Glasgow: SECC, Mon 22 Feb it: “it at For one weekend only, Neil Diamond took up residence in Glasgow and, according to The List’s spies, he spent his night off feasting in a swish city restaurant. The next night (the last of three sold out gigs), there he is bathed in divine light on his revolving stage looking like the showbiz god he is — and yet ' also strangely human, vulnerable and clearly having eaten all the pies the night before.
For Neil Diamond possesses a splendid gut (move over Tiny Ultrasound). He compensates bizarrely with a skinny arse (watch out Brett Anderson) and when he wobbles his debatable assets in one of his showbiz shimmies, it sends the ladeez wild. And when he hits 1 the classic Diamond poses (pointing to the sky like a been-there, done- that Travolta, stabbing downwards like a downward-stabbing thing), it sends the ever-so-slighty ironic observers into fits of giggles.
That’s how it is with entertainment legends. You can't quite believe it when they’re actually as good in the flesh as you hoped they'd be. Which is not to i say that Diamond doesn't have his shaky moments - one unfamiliar song about the streets of Brooklyn
: (Neil's hood) is burdened with bleeding heart lyrics which The Cranberries would reject as too trite, and on 3 'Can't Help Falling In Love' he sounds like some karaoke singer who fancies himself as the next, well, Neil
it's okay to like.
However, he more than compensates with all his best- loved songs. ’Forever In Blue Jeans’ is an evergreen social(ist) anthem for yesterday, today, tomorrow. The magnificently overwrought ’Love On The Rocks’ shows up the big ballads of the 905 for the empty vessels that they are and ’Sweet Caroline' is the ’Hi Ho Silver Lining'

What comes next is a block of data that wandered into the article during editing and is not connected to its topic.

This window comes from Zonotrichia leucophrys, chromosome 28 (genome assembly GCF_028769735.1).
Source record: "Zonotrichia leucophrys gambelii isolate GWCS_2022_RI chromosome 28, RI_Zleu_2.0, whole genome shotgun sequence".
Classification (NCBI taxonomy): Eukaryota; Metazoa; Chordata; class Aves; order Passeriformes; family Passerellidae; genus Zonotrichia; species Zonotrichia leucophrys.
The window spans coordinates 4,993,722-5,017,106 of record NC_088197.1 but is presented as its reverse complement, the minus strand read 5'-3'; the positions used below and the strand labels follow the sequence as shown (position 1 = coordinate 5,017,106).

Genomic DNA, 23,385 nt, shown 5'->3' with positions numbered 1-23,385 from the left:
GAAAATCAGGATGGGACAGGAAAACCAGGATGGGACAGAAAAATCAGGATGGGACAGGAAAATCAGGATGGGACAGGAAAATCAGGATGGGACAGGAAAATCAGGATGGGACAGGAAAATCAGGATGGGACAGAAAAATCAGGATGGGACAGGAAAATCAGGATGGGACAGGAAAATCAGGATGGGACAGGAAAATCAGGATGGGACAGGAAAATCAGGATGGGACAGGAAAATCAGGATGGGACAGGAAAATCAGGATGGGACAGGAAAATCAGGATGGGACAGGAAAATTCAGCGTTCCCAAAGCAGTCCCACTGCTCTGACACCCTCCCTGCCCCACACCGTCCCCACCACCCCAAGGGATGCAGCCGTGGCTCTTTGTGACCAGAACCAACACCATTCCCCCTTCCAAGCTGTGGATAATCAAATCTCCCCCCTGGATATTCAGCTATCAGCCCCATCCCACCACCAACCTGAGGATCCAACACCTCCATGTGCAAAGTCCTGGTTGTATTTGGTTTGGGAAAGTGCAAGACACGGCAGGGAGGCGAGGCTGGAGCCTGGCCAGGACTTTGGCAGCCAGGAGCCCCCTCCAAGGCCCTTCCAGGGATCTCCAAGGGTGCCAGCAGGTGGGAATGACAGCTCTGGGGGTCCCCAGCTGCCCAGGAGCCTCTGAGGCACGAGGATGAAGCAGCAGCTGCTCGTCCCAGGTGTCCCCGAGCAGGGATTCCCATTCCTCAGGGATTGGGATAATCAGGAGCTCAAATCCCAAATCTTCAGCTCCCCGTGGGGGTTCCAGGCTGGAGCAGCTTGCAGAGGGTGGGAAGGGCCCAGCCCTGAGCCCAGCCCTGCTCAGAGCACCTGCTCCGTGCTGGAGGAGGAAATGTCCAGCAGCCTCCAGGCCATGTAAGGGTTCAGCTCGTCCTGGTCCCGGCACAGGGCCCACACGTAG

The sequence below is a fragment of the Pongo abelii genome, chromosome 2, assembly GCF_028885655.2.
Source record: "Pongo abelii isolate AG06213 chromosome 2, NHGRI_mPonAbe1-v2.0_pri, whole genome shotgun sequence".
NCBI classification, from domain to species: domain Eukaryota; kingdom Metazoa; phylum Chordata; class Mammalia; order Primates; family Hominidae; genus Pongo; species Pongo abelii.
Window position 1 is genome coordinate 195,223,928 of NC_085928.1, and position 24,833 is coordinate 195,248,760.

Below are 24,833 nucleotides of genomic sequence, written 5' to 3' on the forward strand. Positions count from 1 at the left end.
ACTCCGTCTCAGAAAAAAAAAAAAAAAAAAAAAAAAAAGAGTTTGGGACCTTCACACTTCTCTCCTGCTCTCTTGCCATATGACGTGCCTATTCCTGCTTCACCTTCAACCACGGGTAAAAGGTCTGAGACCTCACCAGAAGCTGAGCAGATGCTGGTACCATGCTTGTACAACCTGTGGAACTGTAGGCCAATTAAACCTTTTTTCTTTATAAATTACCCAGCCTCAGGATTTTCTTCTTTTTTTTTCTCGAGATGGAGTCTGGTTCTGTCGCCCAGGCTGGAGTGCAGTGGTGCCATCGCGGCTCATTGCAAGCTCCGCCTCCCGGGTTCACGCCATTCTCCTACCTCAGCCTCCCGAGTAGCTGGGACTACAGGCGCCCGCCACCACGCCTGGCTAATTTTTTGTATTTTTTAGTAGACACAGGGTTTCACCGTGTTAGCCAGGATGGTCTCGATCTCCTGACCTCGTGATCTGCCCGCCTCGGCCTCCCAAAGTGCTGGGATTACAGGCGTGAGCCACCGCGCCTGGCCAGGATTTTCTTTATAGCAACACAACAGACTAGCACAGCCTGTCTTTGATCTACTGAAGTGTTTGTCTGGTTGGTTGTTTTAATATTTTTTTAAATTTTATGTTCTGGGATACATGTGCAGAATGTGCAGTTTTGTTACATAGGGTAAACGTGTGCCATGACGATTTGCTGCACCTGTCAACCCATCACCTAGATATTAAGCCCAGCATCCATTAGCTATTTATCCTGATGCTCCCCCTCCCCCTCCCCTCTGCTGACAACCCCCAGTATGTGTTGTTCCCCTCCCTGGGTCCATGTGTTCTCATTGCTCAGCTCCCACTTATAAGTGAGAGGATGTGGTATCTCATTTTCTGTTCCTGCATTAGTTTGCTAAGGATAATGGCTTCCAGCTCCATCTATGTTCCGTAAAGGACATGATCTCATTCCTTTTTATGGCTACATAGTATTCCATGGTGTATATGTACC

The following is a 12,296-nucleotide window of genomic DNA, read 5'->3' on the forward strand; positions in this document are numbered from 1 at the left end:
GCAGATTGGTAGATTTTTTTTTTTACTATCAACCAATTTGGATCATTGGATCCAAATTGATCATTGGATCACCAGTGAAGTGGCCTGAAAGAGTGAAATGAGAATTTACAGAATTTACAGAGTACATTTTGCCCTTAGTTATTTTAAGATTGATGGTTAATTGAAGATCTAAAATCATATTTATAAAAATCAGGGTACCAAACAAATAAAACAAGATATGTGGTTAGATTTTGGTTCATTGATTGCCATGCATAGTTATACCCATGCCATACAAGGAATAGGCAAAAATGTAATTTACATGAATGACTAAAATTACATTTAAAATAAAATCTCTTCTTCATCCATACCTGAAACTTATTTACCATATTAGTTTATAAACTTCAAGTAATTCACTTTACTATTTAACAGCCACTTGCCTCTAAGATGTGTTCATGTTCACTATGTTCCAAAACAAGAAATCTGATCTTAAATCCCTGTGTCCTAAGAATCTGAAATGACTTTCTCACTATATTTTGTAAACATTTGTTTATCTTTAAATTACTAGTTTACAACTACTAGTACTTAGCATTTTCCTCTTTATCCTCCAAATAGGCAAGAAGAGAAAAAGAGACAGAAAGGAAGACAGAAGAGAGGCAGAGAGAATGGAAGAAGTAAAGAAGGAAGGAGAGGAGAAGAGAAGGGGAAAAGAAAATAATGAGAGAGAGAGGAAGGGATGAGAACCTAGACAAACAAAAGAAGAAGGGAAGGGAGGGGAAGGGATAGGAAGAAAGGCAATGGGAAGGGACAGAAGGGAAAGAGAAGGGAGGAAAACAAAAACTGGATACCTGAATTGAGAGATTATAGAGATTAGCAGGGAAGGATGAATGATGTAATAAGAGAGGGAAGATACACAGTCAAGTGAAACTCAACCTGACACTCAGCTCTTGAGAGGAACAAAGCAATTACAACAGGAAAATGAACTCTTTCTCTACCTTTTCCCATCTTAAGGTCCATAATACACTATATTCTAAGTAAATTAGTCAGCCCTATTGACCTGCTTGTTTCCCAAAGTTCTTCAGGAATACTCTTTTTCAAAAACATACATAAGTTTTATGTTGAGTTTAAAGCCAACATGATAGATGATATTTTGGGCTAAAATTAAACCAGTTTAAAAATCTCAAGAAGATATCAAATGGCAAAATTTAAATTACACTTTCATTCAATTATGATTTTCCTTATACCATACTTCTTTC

King tubby: Neil Diamond
Diamond has a multi-genre band to back him up — a hippy drummer, Spinal Tap guitarists, Caribbean percussionists and an old jazzer on piano. On reflection, he may decide that allowing them an instrumental in
which they showcase all their specialist areas at the
same time was an indulgence he could ill afford. Still, even an old trooper like Neil needs to give his ageing tonsils a rest at some point in this two-hour extravaganza. By the time he gets to the encore, the show has taken on the atmosphere of an evangelical revival meeting with the Diamond geezer restoring faith
in the power of performance. (Whitney Plains)
OPERA l The Magic Fountain l (Bias-gov." “earn: «.2; Sat 20 Veal)
l Glade all over: The Magic Fountain
The shadow of Wagner looms large Over Delius's The Magic Fountain, which receives its British stage prerrxiere in the current Scottish opera season Written in l895 (but unperforined until a Radio 3 broadcast ll‘; 1977», the opera was Surely heavily influenced by the British composer's visit to Bayreuth the year before The music is rich, colourful and descriptive proof enough that it deserv s more exposure than offered by a single, deleted recording - but what the story promises in atmosphere and setting, it fails to deliver as drama
In the 16th century, Spanish nobleman Solano crosses the Atlantic in search of a FOuntain of Eternal Y0uth Shipwrecked, he is found by Watana, who vows to Kl” him as she has sworn vengeante on all white men Solano persuades chief Wapanacki to provide him with a guide for his JOurney to the Fountain through the Florida glades, Watana is chosen and, on the way, she and her enemy realise that they are in love With each other.